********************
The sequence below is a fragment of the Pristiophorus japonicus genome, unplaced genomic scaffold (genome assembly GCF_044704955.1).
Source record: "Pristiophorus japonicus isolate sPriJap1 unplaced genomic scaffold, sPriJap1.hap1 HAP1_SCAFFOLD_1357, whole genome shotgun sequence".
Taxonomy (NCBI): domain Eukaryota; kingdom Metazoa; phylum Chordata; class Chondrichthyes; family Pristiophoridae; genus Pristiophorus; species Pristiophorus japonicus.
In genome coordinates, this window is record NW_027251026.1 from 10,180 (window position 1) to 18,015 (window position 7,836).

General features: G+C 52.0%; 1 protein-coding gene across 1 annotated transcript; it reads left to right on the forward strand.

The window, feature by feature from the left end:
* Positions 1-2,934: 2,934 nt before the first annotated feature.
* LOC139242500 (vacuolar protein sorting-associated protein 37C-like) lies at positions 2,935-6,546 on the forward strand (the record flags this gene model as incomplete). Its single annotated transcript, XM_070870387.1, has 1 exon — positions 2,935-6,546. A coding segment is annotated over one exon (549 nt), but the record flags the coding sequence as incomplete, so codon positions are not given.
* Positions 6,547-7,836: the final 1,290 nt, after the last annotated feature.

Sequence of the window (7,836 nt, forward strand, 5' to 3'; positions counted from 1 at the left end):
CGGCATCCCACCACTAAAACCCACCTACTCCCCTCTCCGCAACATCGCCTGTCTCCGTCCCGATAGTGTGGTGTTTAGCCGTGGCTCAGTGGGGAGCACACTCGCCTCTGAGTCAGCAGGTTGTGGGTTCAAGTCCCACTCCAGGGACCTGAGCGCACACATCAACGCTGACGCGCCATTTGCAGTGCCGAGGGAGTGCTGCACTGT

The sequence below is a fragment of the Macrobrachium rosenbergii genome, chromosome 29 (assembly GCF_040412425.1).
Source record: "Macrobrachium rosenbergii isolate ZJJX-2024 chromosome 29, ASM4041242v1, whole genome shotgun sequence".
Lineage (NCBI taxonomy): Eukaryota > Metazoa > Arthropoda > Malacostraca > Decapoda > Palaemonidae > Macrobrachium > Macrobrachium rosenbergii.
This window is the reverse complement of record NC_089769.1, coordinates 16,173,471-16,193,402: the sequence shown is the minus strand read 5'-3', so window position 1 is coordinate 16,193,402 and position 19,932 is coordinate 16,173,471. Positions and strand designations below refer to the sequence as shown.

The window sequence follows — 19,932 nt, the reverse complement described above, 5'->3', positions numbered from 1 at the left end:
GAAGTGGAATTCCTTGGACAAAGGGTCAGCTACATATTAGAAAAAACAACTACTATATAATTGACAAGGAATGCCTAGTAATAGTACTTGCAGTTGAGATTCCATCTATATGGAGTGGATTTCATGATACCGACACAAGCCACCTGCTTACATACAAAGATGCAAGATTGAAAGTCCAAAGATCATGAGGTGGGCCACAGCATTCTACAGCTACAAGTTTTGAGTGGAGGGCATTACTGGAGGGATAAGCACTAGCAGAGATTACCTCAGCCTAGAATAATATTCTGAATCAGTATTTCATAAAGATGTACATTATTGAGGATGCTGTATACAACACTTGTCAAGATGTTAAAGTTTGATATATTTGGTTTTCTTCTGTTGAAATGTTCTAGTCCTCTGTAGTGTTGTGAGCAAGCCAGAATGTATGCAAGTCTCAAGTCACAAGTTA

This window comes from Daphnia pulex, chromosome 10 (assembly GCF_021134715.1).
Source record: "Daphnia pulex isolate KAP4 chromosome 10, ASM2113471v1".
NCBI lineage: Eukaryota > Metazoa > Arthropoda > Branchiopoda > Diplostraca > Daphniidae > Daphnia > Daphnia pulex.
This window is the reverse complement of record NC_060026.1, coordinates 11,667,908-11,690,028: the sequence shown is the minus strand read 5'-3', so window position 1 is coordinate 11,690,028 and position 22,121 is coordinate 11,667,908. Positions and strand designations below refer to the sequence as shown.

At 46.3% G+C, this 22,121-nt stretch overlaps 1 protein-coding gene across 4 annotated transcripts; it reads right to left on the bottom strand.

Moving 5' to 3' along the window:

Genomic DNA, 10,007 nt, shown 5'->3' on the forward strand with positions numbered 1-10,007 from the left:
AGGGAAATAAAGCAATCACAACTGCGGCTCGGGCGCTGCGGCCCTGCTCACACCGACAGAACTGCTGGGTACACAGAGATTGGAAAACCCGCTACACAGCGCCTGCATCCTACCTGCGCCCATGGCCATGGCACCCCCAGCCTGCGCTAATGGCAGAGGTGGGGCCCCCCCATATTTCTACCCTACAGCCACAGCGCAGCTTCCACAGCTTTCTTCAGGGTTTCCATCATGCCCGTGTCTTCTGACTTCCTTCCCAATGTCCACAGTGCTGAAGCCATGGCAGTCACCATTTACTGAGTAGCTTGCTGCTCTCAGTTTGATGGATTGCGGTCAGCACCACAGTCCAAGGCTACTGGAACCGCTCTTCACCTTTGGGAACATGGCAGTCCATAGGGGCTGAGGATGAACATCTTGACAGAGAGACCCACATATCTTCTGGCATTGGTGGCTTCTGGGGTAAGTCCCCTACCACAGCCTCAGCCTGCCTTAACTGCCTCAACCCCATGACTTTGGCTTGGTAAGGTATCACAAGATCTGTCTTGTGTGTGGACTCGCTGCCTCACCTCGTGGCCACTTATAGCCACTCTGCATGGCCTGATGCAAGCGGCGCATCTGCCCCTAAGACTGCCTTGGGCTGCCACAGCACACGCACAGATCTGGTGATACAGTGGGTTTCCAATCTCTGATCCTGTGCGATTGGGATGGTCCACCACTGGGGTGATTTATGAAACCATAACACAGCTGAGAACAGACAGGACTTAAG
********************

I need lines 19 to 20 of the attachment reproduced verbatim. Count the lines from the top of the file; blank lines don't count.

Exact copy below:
Source record: "Daphnia pulex isolate KAP4 chromosome 10, ASM2113471v1".
NCBI lineage: Eukaryota > Metazoa > Arthropoda > Branchiopoda > Diplostraca > Daphniidae > Daphnia > Daphnia pulex.